NASA has observed a bizarre effect of human spaceflight: blood going backwards in astronauts’ veins.
The study could have some major implications about prolonged trips through deep space, as we’re still trying to nail down the exact effects of spending long periods in microgravity.
The study looked at periodic ultrasound tests of 11 healthy astronauts who staffed the International Space Station.
The results were alarming: blood flow had either stagnated or reversed in the left internal jugular vein, a major blood vessel on the side of the neck, in seven crew members. The tests also found a clot and a partial clot in two of the crew members after their return to Earth.
A paper of the study was published in the journal JAMA Network Open on Wednesday.
“This was an unexpected finding,” Michael Stenger, senior author and manager at NASA’s Johnson Space Center, told NBC News. “We did not expect to see stasis and reverse flow. That is very abnormal. On Earth, you would immediately suspect a massive blockage or a tumor or something like that.”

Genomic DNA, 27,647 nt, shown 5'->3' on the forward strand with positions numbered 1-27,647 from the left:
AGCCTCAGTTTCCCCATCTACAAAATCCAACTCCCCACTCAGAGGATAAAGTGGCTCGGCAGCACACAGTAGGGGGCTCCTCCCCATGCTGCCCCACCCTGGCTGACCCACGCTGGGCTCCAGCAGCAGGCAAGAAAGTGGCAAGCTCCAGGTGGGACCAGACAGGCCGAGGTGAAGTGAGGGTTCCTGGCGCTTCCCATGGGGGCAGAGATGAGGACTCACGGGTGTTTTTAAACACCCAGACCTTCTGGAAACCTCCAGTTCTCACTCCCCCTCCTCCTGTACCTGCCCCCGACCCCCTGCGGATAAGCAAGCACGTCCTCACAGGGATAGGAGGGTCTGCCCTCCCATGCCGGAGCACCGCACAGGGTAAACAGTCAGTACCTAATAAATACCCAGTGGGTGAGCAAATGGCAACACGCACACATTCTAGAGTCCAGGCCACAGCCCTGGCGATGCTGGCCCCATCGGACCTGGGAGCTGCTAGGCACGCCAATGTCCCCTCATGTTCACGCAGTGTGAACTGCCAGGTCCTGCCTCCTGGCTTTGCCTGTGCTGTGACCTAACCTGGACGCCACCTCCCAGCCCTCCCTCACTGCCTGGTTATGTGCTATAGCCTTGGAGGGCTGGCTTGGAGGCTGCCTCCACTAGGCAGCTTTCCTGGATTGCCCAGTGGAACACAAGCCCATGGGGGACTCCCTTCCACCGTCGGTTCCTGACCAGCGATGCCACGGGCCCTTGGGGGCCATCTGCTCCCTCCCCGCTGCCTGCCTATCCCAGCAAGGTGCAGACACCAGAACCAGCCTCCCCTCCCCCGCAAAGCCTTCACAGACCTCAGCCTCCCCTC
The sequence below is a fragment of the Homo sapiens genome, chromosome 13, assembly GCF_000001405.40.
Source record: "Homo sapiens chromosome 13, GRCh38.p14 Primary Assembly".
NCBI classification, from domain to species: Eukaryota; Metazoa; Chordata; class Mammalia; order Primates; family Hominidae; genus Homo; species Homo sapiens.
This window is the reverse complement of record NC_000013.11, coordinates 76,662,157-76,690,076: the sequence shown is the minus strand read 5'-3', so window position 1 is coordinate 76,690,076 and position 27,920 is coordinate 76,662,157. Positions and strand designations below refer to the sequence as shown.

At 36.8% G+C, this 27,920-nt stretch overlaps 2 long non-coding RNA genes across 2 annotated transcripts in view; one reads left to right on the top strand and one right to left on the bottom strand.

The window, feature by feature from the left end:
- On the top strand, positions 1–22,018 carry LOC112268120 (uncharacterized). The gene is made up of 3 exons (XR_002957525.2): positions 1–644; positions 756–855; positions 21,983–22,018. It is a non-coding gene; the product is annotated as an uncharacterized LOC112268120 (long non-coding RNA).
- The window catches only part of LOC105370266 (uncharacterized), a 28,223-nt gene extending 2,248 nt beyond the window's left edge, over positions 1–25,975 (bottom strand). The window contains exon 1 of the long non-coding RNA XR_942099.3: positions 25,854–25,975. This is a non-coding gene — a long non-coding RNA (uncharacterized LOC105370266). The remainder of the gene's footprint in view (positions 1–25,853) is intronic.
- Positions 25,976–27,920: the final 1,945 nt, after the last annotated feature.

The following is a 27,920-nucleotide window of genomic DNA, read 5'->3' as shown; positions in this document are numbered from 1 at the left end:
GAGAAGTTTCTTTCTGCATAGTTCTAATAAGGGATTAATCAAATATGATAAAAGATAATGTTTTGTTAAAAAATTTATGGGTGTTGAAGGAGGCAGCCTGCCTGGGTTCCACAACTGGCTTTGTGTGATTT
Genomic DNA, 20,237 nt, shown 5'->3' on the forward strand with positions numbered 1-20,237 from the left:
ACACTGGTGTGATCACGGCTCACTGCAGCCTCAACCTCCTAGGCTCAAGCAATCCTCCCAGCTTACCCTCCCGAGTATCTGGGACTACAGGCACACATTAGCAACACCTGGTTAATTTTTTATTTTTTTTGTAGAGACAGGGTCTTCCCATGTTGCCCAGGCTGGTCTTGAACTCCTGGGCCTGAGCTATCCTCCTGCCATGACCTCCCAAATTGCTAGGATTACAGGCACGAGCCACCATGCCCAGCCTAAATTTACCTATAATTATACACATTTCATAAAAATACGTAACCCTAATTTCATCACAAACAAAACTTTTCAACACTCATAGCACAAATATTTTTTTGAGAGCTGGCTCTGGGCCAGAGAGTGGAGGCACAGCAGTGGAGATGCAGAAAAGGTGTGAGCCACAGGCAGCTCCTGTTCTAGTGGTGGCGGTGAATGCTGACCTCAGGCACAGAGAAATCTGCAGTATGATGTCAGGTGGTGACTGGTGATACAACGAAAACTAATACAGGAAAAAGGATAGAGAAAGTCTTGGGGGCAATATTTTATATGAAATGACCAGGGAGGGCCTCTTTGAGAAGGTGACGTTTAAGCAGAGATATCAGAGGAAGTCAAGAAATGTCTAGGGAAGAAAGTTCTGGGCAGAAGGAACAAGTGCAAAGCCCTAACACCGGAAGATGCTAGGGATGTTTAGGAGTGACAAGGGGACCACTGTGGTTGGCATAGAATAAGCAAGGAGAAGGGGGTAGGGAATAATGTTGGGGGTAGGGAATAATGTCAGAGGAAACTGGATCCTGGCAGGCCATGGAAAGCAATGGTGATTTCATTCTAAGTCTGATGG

And that could have some very serious effects on astronauts’ health.
“If you get a clot in the internal jugular vein, the clot could travel to the lungs and cause a pulmonary embolism — that’s very dangerous,” professor of medicine at the Johns Hopkins University Andrew Feinberg told NBC.